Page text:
Real reason 911 Lone Star will not return to screens this spring


Fox's programming schedule for the 2023-2024 season is undergoing significant changes, particularly affecting its two highest-rated drama series from the previous season. Notably, the network's flagship show 9-1-1 has been moved to ABC, as announced in May. 

Now, its popular spinoff, 9-1-1: Lone Star, is also facing a shift in its broadcast timeline. Initially renewed for a fifth season by Fox in May, 9-1-1: Lone Star, starring Rob Lowe, will not return with new episodes this spring as previously anticipated.

Instead, the drama will produce 12 episodes scheduled to air in the fall of 2024. This decision extends the wait for Season 5, much to the disappointment of its avid fan base.

The adjustments to 9-1-1: Lone Star's production and airing schedule have been influenced by the double Hollywood strikes, which have affected many linear and streaming series. 

Ronen Rubinstein and Lisa Edelstein in 911: Lone Star

Ronen Rubinstein and Lisa Edelstein in 911: Lone Star

Earlier in the fall, Fox and the producing studio, 20th Television, had discussions about an 18-episode order, which included six episodes for the midseason and 12 for the fall. 

However, as the SAG-AFTRA strike continued into November, these plans were modified, leading to an agreement on 12 episodes for fall 2024.

The pair move in together in season 3

Season 5 is delayed

Fox is strategically positioning 9-1-1: Lone Star for the fall of 2024. With the network delaying its new scripted series for the 2023-24 season, including dramas Doc and Rescue: Hi-Surf, to the 2024-25 schedule, 9-1-1: Lone Star is expected to play a crucial role.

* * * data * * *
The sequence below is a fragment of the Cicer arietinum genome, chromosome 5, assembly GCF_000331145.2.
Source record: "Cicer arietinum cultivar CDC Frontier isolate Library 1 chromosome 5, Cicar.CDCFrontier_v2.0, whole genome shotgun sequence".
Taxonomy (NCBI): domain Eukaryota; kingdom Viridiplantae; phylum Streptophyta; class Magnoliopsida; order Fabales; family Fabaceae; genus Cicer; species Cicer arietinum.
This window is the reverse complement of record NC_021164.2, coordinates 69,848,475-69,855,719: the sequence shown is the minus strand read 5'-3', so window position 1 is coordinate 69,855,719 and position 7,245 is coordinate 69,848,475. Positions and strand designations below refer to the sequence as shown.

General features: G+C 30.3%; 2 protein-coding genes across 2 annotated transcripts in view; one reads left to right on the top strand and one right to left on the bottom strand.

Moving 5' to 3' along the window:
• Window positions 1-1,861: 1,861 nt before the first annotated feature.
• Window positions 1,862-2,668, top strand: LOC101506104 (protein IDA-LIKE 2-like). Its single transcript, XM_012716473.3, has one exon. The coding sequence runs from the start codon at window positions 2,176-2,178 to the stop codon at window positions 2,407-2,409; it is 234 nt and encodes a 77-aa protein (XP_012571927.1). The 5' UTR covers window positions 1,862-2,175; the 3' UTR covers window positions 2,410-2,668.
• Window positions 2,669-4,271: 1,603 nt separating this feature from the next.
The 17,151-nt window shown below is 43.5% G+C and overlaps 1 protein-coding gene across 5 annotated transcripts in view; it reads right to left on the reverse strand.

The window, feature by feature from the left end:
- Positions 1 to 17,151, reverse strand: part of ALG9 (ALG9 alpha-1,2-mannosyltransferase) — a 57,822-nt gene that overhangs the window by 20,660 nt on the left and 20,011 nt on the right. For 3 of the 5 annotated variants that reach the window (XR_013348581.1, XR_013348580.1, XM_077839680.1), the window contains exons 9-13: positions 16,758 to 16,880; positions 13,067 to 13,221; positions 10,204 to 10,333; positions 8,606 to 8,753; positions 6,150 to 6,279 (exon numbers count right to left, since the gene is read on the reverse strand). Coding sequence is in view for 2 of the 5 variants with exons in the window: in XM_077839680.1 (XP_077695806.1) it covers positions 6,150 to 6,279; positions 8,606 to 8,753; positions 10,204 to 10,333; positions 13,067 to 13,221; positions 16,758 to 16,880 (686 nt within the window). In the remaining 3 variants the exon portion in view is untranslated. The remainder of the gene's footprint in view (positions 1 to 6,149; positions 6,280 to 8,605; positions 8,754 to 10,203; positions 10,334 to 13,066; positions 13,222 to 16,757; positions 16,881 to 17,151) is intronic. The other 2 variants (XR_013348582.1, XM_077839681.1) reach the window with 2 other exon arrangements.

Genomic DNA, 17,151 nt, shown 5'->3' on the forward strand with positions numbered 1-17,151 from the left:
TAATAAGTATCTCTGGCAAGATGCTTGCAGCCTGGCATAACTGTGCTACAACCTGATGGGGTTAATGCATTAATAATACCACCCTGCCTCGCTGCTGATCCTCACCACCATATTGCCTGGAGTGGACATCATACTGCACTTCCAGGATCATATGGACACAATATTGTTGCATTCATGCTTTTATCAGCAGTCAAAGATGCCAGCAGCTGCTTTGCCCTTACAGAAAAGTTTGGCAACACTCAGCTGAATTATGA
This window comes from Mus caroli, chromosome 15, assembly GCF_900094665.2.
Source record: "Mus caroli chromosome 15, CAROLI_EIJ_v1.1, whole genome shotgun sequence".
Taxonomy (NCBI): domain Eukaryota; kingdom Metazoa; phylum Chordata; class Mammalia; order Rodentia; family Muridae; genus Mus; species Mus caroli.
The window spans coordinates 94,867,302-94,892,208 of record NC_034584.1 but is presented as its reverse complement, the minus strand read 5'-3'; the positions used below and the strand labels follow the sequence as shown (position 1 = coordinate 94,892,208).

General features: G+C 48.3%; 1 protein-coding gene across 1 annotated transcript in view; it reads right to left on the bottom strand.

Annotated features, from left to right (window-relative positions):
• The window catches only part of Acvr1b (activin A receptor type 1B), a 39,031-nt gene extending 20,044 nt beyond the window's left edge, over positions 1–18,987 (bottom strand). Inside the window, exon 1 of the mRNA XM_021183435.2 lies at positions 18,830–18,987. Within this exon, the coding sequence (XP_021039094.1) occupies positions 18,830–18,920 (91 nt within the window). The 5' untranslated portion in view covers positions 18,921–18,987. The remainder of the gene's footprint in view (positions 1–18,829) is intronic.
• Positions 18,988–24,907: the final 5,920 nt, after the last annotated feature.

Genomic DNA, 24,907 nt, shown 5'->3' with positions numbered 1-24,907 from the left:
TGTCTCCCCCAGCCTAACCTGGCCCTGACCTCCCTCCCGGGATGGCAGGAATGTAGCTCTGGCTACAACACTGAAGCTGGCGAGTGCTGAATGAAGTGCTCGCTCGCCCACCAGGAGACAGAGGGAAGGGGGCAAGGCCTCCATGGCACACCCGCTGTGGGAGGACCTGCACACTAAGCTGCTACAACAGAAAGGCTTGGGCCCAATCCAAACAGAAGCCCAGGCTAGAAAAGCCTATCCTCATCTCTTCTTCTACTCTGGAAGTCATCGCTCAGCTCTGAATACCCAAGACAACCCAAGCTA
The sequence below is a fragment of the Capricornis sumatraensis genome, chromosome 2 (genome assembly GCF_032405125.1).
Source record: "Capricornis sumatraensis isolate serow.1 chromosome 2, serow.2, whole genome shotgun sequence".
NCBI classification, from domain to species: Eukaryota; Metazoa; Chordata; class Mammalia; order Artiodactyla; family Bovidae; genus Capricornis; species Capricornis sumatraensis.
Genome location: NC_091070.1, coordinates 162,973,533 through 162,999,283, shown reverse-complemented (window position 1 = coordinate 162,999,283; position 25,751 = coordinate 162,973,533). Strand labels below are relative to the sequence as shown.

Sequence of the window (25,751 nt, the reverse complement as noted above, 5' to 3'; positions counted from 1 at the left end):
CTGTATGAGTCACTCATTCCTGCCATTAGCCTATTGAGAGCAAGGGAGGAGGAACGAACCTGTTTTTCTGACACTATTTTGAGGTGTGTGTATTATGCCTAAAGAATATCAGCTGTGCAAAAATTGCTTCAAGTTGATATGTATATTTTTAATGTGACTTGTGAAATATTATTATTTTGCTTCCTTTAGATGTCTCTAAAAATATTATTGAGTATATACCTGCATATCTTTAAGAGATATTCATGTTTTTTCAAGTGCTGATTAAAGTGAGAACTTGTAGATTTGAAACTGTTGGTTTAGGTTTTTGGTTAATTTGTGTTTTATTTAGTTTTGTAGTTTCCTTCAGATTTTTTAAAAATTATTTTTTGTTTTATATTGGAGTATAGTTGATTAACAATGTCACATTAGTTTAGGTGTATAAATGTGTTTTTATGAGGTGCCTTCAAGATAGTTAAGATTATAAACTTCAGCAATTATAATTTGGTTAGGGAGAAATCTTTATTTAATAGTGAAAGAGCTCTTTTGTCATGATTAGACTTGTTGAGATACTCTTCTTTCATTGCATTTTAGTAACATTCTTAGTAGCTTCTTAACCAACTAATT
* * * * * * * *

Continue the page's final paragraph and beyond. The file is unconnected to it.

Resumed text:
The network plans to launch these new series in the fall or January, utilizing NFL and MLB coverage as promotional platforms. As Fox's most established, longest-running, and highest-rated remaining drama, 9-1-1: Lone Star is anticipated to serve as a lead-in to help launch both new series.

9-1-1: Lone Star on Fox

Lone Star was picked up for a fifth season by the network

Fox had initially hoped to air original episodes of 9-1-1: Lone Star during this midseason as well. In September, the network even adjusted its fall schedule, moving the unscripted competition series "I Can See Your Voice" to make room for reruns of 9-1-1: Lone Star. The aim was to keep the show in circulation and use these reruns as a buildup to the series' return post-strike.

The production complexity of 9-1-1: Lone Star, akin to the original 9-1-1 series, requires significant pre-production and post-production efforts, including substantial VFX work.

 The end of the strike in November made it challenging to fit a meaningful 10- to 13-episode season within the confines of the 2023-24 broadcast season, considering time and financial constraints.

Ronen Rubinstein and Rafael Silva in the "Open" episode of 9-1-1 LONE STAR airing Tuesday, Apr 11

Ronen Rubinstein and Rafael Silva

The specifics of how Fox and 20th TV agreed to produce 12 episodes for the next fall are not entirely clear. In its fifth season, 9-1-1: Lone Star is deficit-financed by 20th Television. Fox, which does not have ownership, pays a flat license fee. 

This arrangement means that the Disney-owned studio covers the deficits incurred in making the show, which are likely significant given the show's high caliber, potentially running into seven figures per episode.